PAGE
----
KUMBA Iron Ore continued to rack up fresh share price records, ending today at R717.19/share, a daily gain of 2.5%, and valuing the company at nearly R230bn – double its value of 12 months ago.
According to a report by Bloomberg News, the iron ore price could rise to as much as $250 per ton over the next 12 to 18 months although it’s likely to take a breather first. The mineral eased through $220/t earlier this week, an improvement that represents stellar business for Kumba which guided to an aspirational unit cost of $34/t at its year-end results in February.
The company reported a realised iron ore price of $183/t in its 2020 financial year which compares to an average of $153/t for the year before.
Commenting on the iron ore market, Kumba said current price levels were possibly driven by the broad-based rally in the commodity sector. “Supply, on the whole, remains tight and port iron ore stocks are falling,” it said in an emailed statement.
“This has been exacerbated by uncertainty around supply following a recent announcement from China’s National Development and Reform Commission to end economic dialogue with Australia. Imports from Australia account for approximately 60% of imports.”
There are also reports of China restricting iron ore vessels originating from India from discharging following concerns around the Covid-19 outbreak in India.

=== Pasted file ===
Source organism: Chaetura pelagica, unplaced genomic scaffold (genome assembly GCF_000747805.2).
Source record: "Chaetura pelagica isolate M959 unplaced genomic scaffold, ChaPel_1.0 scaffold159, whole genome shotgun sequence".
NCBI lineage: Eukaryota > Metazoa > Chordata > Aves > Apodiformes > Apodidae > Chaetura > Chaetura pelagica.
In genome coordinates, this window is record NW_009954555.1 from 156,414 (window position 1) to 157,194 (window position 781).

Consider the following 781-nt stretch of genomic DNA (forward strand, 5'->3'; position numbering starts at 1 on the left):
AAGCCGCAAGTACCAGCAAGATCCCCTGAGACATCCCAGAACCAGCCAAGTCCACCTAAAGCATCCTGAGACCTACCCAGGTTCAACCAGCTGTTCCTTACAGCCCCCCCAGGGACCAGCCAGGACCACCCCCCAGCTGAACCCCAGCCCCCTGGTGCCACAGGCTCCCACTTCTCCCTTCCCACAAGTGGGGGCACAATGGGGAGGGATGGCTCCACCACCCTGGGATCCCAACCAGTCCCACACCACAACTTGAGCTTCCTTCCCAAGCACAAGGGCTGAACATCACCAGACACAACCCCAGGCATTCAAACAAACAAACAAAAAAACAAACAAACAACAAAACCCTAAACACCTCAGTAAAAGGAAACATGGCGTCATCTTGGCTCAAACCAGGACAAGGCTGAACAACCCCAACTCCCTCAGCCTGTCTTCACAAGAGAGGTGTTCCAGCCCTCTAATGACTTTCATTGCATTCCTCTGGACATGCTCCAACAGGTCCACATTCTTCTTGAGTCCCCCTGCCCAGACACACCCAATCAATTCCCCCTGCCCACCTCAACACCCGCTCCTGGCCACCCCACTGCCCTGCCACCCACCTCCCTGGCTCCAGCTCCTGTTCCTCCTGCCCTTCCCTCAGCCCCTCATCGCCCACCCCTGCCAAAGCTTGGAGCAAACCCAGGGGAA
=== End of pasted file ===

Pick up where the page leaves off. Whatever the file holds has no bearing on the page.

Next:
“This has potential implications for further supply disruptions,” said Kumba spokesperson Sinah Phochana. On Monday, one of the ships reported infection amongst its crew and was placed under quarantine, she said.
“Over and above the supply side, on the demand side, China’s steel production and mill margins have continued to increase, incentivising mills to procure more ore, while the environmental restrictions have increased demand for lump and pellet products,” it said.
Kumba said in a first quarter production report in April that there were problems railing iron ore to port, partly owing to locust swarms, but RMB Morgan Stanley suggested the company may yet test volumes last achieved in its 2018 financial year when it railed 43 million tons (versus 2021 guidance of 40.5Mt to 41.5Mt).
“Logic dictates that these are ridiculous prices but fear will continue to keep the scramble going,” Andrew Glass, Singapore-based founder of Avatar Commodities said of the price for iron ore in a report by Bloomberg News.
“There is fear of not being able to secure the logistics and the resources you need – $220 is expensive, but it’s much more expensive if you have to shut down a mill because you can’t get material,” said Glass.
According to Oversea-Chinese Banking Corporation, iron ore could increase to as much as $250/t in the next 12 to 18 months.